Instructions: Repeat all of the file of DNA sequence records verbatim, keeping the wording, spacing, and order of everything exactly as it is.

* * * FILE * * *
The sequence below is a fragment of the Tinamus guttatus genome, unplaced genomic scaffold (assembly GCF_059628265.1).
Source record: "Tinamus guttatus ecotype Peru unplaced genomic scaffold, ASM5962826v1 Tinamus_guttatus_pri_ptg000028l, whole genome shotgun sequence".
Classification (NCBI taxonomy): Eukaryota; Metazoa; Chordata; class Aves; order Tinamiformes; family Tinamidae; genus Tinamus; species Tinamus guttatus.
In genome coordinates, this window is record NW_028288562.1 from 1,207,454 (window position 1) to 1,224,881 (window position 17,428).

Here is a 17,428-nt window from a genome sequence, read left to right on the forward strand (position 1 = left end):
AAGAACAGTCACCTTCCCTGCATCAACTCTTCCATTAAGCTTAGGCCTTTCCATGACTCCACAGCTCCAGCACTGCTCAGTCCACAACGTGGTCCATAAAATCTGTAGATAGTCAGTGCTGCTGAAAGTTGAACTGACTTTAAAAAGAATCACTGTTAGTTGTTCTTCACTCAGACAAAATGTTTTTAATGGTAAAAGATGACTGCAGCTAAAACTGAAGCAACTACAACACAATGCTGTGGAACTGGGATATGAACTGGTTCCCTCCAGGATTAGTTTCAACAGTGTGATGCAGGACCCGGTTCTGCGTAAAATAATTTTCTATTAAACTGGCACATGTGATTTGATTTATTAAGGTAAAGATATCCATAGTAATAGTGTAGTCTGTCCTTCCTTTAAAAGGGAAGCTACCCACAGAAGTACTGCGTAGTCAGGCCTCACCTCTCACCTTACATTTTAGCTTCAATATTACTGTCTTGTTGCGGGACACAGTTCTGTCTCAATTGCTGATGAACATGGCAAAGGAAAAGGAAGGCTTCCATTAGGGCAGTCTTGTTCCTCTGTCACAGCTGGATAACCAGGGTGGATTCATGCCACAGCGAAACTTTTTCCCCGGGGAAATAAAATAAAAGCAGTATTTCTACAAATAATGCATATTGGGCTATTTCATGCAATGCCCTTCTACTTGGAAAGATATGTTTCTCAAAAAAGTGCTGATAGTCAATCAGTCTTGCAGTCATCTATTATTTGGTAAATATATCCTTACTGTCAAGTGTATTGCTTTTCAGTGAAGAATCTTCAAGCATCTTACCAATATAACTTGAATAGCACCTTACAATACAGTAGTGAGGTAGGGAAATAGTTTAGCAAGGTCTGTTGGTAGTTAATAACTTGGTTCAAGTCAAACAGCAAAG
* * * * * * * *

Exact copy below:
The sequence below is a fragment of the Tinamus guttatus genome, unplaced genomic scaffold (assembly GCF_059628265.1).
Source record: "Tinamus guttatus ecotype Peru unplaced genomic scaffold, ASM5962826v1 Tinamus_guttatus_pri_ptg000028l, whole genome shotgun sequence".
Classification (NCBI taxonomy): Eukaryota; Metazoa; Chordata; class Aves; order Tinamiformes; family Tinamidae; genus Tinamus; species Tinamus guttatus.
In genome coordinates, this window is record NW_028288562.1 from 1,207,454 (window position 1) to 1,224,881 (window position 17,428).

Here is a 17,428-nt window from a genome sequence, read left to right on the forward strand (position 1 = left end):
AAGAACAGTCACCTTCCCTGCATCAACTCTTCCATTAAGCTTAGGCCTTTCCATGACTCCACAGCTCCAGCACTGCTCAGTCCACAACGTGGTCCATAAAATCTGTAGATAGTCAGTGCTGCTGAAAGTTGAACTGACTTTAAAAAGAATCACTGTTAGTTGTTCTTCACTCAGACAAAATGTTTTTAATGGTAAAAGATGACTGCAGCTAAAACTGAAGCAACTACAACACAATGCTGTGGAACTGGGATATGAACTGGTTCCCTCCAGGATTAGTTTCAACAGTGTGATGCAGGACCCGGTTCTGCGTAAAATAATTTTCTATTAAACTGGCACATGTGATTTGATTTATTAAGGTAAAGATATCCATAGTAATAGTGTAGTCTGTCCTTCCTTTAAAAGGGAAGCTACCCACAGAAGTACTGCGTAGTCAGGCCTCACCTCTCACCTTACATTTTAGCTTCAATATTACTGTCTTGTTGCGGGACACAGTTCTGTCTCAATTGCTGATGAACATGGCAAAGGAAAAGGAAGGCTTCCATTAGGGCAGTCTTGTTCCTCTGTCACAGCTGGATAACCAGGGTGGATTCATGCCACAGCGAAACTTTTTCCCCGGGGAAATAAAATAAAAGCAGTATTTCTACAAATAATGCATATTGGGCTATTTCATGCAATGCCCTTCTACTTGGAAAGATATGTTTCTCAAAAAAGTGCTGATAGTCAATCAGTCTTGCAGTCATCTATTATTTGGTAAATATATCCTTACTGTCAAGTGTATTGCTTTTCAGTGAAGAATCTTCAAGCATCTTACCAATATAACTTGAATAGCACCTTACAATACAGTAGTGAGGTAGGGAAATAGTTTAGCAAGGTCTGTTGGTAGTTAATAACTTGGTTCAAGTCAAACAGCAAAG